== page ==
National Archives Finds Original Copy Of Juneteenth Order

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Varun Hukeri General Assignment & Analysis Reporter
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The National Archives said Thursday that it discovered what appears to be the original handwritten military order informing the nearly 250,000 slaves in Texas that they were free.

Trevor Plante, director of an archives textual records division, told The Washington Post that he was asked to look for the original copy due to current interest in the subject. The two-paragraph order was discovered in a book titled “General Orders No. 3” and addressed to the Union headquarters in Galveston, Texas.

The order was enforced by Union Maj. Gen. Gordon Granger, although one of his aide’s wrote and signed the letter. It was delivered to slaves in Texas on June 19, 1865 and prompted the first Juneteenth celebrations.

“This involves an absolute equality of personal rights and rights of property between former masters and slaves and the connection heretofore existing between them becomes that between employer and hired labor,” the order stated.

The main Confederate army under Gen. Robert E. Lee surrendered to Union Gen. Ulysses S. Grant in April 1865 at the Appomattox Court House. However, it took several months for notices of surrender and the slaves’ emancipation to reach the rest of the Confederacy.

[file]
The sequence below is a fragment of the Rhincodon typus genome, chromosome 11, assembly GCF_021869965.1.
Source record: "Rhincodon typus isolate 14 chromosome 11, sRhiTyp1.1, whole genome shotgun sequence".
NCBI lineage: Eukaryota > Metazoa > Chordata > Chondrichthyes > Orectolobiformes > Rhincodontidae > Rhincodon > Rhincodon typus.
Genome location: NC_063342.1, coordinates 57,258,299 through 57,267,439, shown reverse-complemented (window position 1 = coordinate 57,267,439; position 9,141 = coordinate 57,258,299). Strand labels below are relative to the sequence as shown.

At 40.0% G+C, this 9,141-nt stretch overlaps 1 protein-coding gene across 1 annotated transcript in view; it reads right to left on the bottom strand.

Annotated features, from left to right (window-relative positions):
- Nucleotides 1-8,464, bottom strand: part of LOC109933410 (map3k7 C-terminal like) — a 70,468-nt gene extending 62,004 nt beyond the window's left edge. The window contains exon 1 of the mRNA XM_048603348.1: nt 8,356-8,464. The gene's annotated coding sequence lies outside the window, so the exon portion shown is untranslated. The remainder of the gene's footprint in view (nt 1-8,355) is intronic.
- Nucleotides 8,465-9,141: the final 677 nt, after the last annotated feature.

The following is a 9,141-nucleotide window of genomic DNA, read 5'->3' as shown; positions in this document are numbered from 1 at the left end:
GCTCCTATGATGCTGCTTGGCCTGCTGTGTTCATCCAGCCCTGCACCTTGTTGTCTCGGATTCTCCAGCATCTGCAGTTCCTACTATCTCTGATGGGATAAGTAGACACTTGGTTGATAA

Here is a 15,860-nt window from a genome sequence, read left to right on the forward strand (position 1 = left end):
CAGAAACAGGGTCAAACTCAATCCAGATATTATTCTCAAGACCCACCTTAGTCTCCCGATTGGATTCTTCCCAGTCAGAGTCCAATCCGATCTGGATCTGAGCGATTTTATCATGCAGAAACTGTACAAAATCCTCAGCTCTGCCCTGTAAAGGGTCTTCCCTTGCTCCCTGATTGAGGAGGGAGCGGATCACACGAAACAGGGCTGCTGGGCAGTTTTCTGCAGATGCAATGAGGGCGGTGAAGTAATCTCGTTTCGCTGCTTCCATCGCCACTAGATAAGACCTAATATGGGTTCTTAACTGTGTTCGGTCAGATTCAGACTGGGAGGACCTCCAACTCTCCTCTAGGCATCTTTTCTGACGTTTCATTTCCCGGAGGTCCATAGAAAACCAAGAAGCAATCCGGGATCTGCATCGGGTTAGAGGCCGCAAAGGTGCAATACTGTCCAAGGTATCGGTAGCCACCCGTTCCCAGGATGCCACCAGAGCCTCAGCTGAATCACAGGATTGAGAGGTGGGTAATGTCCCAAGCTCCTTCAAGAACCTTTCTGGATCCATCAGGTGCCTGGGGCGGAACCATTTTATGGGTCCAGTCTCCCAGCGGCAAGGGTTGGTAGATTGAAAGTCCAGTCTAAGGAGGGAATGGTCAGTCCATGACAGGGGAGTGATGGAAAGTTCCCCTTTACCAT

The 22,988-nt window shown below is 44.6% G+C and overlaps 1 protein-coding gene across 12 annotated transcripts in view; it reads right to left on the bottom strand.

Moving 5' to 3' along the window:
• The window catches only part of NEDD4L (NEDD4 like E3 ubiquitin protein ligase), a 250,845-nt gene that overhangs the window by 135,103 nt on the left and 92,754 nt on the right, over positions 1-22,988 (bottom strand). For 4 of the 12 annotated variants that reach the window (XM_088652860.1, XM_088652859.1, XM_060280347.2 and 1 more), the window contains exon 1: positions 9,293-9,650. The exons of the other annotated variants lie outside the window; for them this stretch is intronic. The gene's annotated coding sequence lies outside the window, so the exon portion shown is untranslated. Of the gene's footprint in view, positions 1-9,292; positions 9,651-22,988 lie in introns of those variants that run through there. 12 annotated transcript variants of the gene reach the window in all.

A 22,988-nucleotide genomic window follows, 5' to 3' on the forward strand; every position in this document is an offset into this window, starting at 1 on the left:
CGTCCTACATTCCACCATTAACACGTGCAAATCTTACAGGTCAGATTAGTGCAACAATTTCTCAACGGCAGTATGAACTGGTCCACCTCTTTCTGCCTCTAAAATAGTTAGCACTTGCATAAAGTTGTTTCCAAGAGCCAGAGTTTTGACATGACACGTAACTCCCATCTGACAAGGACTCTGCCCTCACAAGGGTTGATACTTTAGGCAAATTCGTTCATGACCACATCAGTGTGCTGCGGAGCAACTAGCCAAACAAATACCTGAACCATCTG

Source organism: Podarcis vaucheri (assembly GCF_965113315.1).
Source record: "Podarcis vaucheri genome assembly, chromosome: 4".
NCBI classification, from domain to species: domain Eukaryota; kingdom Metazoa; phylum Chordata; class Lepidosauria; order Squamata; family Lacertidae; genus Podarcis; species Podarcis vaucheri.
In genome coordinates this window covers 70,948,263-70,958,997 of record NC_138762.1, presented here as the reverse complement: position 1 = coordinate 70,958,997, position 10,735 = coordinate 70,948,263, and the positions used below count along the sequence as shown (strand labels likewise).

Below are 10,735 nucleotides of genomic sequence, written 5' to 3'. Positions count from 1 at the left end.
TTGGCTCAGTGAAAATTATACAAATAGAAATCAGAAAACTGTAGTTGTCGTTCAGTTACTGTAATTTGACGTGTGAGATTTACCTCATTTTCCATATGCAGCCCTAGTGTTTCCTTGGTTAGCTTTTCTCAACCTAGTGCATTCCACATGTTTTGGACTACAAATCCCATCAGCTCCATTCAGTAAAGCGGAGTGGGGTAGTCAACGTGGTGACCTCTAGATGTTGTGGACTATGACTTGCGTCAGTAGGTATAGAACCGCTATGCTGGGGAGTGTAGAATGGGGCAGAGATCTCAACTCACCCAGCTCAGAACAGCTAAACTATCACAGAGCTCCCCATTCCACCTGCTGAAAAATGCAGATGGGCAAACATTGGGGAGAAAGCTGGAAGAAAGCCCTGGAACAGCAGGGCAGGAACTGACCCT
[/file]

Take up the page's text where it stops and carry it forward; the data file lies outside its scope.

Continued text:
Archivist of the United States David Ferriero told The Washington Post that he was pleased with the discovery of the order, especially given current events. “I think it’s terrific. I think the timing is just amazing,” he said.

MILWAUKEE, WISCONSIN - JUNE 19: Members of the parade perform during the 48th Annual Juneteenth Day Festival on June 19, 2019 in Milwaukee, Wisconsin. (Photo by Dylan Buell/Getty Images for VIBE)

A biking group at the 48th Annual Juneteenth Day Festival in Milwaukee, Wisconsin. (Dylan Buell/Getty Images for VIBE)

Ongoing demonstrations against police brutality and racism, which were sparked by George Floyd’s death in May, have brought greater attention to what was initially an observance for black people. (RELATED: Minnesota Grants Posthumous Pardon To Black Man In Century-Old Lynching Case)

Texas made Juneteenth a paid state holiday in 1980, and several states like Virginia and New York have done the same this year. A number of companies, including Twitter and Nike, have made Juneteenth a company holiday, and NFL Commissioner Roger Goodell said that the football league would do the same.